Sunday, November 1, 2009

Lipozene and the Obesity Research Institute

NOTE:  After knee surgery last week I've been subjected to a lot of television watching, fertile grounds for scams and claims that demand skeptical dissection.  There will be a few reports along this line over the coming weeks.

Lipozene. The commercials claim rapid weight loss.  They appear highly clinical and are quite persuasive. Lipozene is packaged and pitched with an implicit claim of miracle weight loss drug status. The product and the clinical claims come from the Obesity Research Institute. The Obesity Research Institute LLC is a Los Angeles based company founded in 2003 that has sold several ill-fated products such as fiber-thin and Propylene.  A quick search of the scholarly literature shows no formal published research results from the Obesity Research Institute, so this appears to be a company and not a place actively engaged in scientific research.

I was particularly drawn into the commercial when I read the blue italic print under the Lipozene name.  It says, Amorphophallus konjac, which just happens to be one of my favorite plants.  So Lipozene is just a derivative of A. konjac, actually the ground up corum (bulb). The bulb has high levels of glucomannan, a carbohydrate that swells massively when wet.  It is used as a gelling agent in some Asian cuisine. This explains the role of this compound in Lipozene.

As a diet compound glucomannans have been shown to be mildly effective in weight loss.  The most compelling data come from 1984 and the International Journal of Obesity (8(4):289-93) where Walsh and colleagues gave 1 g of glucomannan or a placebo in a double blinds study.  Over eight weeks the glucomannan group lost significantly more weight (5.5 lbs over 8 weeks).

The red flag for me is that this paper is from 1984 and there is no evidence of a successful replication or expansion of the study.  This was a dead end.  In the field of weight loss, we'd expect more labs to pile on to these findings and do their own trials.  In reality, they probably did, and didn't see the same results.  Independent replication is the Achilles Heel  of flawed or just plain wrong studies.

Other studies, mostly by Dr. Dan Gallaher's lab at the University of Minnesota, do show a positive effect of glucomannan in lowering blood lipid profiles, increasing their presence in the feces. Serum cholesterol decreases. His work spans many similar compounds and I absolutely trust these data.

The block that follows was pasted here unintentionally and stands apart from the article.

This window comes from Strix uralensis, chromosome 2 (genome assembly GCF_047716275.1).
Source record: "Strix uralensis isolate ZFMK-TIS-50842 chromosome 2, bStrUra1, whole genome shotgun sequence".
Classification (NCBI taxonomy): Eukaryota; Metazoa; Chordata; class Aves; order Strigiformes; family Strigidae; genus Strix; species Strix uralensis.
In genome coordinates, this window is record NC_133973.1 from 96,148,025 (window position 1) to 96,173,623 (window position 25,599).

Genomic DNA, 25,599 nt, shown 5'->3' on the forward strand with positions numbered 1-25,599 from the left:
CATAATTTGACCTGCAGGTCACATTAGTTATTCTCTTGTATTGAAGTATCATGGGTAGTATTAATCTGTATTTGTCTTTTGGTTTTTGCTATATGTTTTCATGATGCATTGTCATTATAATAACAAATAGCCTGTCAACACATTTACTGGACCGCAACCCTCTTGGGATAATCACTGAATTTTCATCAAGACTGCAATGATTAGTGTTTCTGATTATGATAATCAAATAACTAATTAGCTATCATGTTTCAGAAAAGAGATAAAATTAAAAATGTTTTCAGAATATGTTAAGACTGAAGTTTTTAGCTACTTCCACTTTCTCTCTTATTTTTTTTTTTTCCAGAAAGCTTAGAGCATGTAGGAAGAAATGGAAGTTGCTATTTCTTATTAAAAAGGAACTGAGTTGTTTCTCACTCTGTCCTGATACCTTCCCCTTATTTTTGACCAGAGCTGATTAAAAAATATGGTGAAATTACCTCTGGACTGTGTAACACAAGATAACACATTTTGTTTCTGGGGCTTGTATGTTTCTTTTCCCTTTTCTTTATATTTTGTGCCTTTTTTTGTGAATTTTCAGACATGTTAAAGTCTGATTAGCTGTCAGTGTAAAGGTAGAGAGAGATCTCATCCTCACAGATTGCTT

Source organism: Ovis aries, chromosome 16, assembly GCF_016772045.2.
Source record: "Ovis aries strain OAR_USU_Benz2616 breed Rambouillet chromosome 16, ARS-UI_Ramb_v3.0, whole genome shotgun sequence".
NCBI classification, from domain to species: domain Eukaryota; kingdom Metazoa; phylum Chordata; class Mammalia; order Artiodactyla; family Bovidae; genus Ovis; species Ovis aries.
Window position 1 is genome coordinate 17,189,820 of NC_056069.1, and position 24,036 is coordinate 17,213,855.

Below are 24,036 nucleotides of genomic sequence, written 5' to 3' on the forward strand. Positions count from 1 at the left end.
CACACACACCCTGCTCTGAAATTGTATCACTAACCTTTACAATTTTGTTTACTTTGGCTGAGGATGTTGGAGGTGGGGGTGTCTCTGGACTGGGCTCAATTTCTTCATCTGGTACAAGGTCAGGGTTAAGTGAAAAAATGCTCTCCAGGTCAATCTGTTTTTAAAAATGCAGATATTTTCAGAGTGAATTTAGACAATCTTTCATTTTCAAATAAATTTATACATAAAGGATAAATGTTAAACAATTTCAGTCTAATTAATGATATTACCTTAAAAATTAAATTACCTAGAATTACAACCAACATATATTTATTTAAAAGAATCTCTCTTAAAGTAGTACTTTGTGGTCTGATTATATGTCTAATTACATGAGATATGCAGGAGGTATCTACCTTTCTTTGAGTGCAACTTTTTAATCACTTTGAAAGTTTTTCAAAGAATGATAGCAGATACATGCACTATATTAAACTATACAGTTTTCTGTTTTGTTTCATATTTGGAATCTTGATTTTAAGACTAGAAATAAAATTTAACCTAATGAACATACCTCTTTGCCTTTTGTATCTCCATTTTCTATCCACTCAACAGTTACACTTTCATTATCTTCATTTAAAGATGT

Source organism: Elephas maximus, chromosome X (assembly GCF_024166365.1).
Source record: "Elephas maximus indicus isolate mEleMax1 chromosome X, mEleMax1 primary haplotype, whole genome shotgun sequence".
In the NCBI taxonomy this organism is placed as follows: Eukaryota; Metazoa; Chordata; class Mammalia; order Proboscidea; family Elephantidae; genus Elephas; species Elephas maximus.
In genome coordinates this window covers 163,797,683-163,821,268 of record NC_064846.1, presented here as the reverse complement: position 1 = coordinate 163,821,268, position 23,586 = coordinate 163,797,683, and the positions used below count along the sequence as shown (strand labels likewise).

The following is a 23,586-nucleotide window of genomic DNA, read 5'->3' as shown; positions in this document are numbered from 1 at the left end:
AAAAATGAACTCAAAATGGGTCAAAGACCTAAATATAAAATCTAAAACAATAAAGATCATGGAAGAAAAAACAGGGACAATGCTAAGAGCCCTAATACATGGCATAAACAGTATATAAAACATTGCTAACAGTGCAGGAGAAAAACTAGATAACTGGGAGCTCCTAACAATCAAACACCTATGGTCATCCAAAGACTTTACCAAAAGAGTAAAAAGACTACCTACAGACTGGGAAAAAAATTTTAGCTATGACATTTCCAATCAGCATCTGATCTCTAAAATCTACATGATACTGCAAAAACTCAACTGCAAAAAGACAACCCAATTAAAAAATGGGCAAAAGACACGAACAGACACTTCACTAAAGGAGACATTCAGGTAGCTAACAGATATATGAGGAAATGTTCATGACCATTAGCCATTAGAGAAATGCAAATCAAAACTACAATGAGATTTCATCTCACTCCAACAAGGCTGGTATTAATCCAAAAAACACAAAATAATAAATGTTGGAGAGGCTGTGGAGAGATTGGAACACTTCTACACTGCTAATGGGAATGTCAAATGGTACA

But these are the best tests. Recent evidence tests glucomannan and outside of small, uncontrolled studies there is little treatment effect in weight loss.  It does appear to promote relief from constipation, lowers blood lipid profiles and probably can be regarded as safe. The mild effects in weight loss probably stem from the swelling of the compound in the gut, leading to an increased feeling of satiety in those that use it.

The problem for me comes from the fact that this is a ground up plant bulb and it can be purchased for a much lower price than from Lipozene.  Google "glucomannan" and you'll find hundreds of vendors.  Also, check for complaints against Lipozene and the Obesity Research Institute.  I won't go into detail here, but a quick check shows a history of lawsuits and unauthorized charges, at least as evidenced by the web results.

So the Obesity Research Institute straddles the scientific fence with this claim.  With a foot in reality and the other in hyperbole, they stretch the science to sell a familiar plant compound as a magic bullet for weight loss.  Testimonies abound on the web, for and against the product.  The science tells a different story.  Clearly some positive effects, but not a consistent record of promoting weight loss over placebo in well-constructed studies.


x24 said...

I noticed "amorphophallus" in the active ingredient as well. I also guessed that the "Obesity Research Institute" was right next to the "Ponds Institute" and adjacent to "The Halls of Medicine" and "the Church of God"

Now; I'll do anything to lose weight except diet and exercise, but if it seems to good to be true it probably is. It probably works as well as eating styrofoam...

(that does not work)

Anonymous said...